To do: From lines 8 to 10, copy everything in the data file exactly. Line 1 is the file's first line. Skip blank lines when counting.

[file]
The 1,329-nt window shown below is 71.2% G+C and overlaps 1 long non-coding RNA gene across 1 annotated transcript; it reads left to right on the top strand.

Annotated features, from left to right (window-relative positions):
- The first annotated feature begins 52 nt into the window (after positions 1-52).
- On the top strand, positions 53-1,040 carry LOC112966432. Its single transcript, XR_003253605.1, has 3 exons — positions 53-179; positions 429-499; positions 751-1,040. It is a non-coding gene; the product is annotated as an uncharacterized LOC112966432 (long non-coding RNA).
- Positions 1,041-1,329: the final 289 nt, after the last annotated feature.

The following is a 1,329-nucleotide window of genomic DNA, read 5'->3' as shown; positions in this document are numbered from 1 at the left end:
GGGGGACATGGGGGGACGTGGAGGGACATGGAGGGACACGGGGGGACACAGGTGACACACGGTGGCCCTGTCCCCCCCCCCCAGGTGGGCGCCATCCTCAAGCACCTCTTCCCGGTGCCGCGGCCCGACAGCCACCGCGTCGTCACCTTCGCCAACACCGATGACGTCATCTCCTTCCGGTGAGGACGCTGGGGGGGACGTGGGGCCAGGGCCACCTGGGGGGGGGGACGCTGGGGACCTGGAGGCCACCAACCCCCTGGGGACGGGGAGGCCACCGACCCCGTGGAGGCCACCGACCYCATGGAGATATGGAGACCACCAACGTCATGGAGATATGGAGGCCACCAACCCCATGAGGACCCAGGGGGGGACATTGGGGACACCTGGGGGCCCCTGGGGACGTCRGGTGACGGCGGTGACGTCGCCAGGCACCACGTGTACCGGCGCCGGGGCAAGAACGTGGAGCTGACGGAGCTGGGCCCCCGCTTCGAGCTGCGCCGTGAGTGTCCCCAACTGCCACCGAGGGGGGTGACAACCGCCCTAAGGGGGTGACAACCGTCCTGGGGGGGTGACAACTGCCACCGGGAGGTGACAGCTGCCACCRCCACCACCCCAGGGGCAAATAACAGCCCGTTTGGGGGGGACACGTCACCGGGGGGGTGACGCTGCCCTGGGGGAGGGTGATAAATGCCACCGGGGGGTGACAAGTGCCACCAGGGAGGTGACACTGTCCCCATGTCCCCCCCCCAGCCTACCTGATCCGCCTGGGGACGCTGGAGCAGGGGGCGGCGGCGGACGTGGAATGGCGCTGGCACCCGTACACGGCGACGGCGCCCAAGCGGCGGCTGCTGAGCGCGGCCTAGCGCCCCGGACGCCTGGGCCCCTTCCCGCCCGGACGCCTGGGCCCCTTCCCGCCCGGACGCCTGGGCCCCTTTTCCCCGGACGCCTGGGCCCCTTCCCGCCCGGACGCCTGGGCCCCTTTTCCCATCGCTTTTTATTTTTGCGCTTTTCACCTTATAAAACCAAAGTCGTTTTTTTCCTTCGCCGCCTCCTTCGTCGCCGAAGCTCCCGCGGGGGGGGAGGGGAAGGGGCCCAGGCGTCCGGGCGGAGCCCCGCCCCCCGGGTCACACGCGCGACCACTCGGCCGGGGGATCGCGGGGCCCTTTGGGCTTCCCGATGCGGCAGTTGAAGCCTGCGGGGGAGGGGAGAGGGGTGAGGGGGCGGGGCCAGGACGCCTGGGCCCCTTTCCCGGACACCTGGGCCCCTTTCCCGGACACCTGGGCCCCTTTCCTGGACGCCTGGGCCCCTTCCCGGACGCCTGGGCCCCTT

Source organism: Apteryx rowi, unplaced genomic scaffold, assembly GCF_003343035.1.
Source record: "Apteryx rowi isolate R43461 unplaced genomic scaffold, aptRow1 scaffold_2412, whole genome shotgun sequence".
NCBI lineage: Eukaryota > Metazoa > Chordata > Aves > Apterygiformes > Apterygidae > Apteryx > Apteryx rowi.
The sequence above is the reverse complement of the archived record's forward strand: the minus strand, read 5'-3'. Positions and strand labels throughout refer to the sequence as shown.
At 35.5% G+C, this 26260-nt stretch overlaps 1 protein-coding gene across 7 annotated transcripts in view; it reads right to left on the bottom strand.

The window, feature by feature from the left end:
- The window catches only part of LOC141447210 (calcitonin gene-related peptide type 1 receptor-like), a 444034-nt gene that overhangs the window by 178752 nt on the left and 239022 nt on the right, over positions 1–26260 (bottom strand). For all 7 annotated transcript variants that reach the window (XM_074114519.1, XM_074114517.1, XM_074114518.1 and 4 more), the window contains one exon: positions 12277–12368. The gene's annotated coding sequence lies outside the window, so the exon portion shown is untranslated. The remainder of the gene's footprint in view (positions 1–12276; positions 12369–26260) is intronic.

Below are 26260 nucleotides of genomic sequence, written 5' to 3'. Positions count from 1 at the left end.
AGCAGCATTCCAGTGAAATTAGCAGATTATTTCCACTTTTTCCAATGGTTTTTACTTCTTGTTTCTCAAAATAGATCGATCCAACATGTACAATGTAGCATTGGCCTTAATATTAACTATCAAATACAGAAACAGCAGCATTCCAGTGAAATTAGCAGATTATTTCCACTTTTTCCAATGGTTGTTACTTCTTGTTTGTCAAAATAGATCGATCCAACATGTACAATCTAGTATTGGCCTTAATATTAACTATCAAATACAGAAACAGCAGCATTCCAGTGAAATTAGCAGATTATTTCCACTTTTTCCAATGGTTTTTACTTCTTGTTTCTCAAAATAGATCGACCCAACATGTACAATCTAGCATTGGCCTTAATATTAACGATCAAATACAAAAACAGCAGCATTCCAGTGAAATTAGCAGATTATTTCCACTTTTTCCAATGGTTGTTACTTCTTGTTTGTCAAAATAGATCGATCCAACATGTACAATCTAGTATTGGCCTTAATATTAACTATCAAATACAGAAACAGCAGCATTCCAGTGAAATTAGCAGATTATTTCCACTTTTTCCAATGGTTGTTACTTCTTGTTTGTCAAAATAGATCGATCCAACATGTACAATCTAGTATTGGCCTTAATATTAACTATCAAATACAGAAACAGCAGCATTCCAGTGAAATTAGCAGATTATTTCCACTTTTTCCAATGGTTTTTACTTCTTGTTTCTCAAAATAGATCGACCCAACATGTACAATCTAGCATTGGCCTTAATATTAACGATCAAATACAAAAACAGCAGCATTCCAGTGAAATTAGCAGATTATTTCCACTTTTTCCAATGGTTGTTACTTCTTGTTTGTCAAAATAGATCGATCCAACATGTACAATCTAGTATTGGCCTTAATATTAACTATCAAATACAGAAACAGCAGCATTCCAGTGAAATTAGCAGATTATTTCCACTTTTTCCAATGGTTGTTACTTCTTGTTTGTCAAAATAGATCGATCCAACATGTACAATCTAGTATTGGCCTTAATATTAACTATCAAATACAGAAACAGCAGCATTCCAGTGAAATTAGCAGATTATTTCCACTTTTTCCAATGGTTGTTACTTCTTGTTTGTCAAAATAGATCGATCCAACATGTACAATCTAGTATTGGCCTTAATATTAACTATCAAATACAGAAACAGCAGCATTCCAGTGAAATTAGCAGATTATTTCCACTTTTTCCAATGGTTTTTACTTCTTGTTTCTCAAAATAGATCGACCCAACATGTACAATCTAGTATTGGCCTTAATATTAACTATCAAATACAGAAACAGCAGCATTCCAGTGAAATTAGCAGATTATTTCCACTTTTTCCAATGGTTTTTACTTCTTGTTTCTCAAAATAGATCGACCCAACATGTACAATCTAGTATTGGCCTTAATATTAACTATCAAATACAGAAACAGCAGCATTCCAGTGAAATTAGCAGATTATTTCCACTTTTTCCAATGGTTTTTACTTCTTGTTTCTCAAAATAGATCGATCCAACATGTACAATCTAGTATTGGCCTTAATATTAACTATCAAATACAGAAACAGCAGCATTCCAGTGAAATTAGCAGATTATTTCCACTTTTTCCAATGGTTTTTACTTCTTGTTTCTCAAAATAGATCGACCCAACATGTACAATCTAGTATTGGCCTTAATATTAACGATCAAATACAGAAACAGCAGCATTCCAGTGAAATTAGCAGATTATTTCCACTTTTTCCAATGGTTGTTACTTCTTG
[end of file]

Source organism: Apteryx rowi, unplaced genomic scaffold, assembly GCF_003343035.1.
Source record: "Apteryx rowi isolate R43461 unplaced genomic scaffold, aptRow1 scaffold_2412, whole genome shotgun sequence".
NCBI lineage: Eukaryota > Metazoa > Chordata > Aves > Apterygiformes > Apterygidae > Apteryx > Apteryx rowi.